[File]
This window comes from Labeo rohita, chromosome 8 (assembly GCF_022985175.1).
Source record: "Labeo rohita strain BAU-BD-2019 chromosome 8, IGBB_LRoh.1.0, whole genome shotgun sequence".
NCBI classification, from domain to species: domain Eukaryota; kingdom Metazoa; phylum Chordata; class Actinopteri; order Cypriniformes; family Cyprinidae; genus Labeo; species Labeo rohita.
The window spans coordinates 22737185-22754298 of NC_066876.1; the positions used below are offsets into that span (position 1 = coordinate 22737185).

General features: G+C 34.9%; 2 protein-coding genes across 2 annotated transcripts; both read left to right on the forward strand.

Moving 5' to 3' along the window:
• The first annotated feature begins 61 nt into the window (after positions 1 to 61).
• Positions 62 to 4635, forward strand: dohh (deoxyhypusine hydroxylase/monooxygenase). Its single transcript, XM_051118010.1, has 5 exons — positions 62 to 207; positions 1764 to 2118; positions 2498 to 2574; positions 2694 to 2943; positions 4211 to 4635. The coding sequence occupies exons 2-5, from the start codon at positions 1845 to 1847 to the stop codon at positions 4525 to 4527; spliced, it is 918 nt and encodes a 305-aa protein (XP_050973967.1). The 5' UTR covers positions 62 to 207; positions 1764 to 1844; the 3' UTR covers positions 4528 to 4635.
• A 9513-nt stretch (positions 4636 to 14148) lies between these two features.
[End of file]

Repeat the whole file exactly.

This window comes from Labeo rohita, chromosome 8 (assembly GCF_022985175.1).
Source record: "Labeo rohita strain BAU-BD-2019 chromosome 8, IGBB_LRoh.1.0, whole genome shotgun sequence".
NCBI classification, from domain to species: domain Eukaryota; kingdom Metazoa; phylum Chordata; class Actinopteri; order Cypriniformes; family Cyprinidae; genus Labeo; species Labeo rohita.
The window spans coordinates 22737185-22754298 of NC_066876.1; the positions used below are offsets into that span (position 1 = coordinate 22737185).

General features: G+C 34.9%; 2 protein-coding genes across 2 annotated transcripts; both read left to right on the forward strand.

Moving 5' to 3' along the window:
• The first annotated feature begins 61 nt into the window (after positions 1 to 61).
• Positions 62 to 4635, forward strand: dohh (deoxyhypusine hydroxylase/monooxygenase). Its single transcript, XM_051118010.1, has 5 exons — positions 62 to 207; positions 1764 to 2118; positions 2498 to 2574; positions 2694 to 2943; positions 4211 to 4635. The coding sequence occupies exons 2-5, from the start codon at positions 1845 to 1847 to the stop codon at positions 4525 to 4527; spliced, it is 918 nt and encodes a 305-aa protein (XP_050973967.1). The 5' UTR covers positions 62 to 207; positions 1764 to 1844; the 3' UTR covers positions 4528 to 4635.
• A 9513-nt stretch (positions 4636 to 14148) lies between these two features.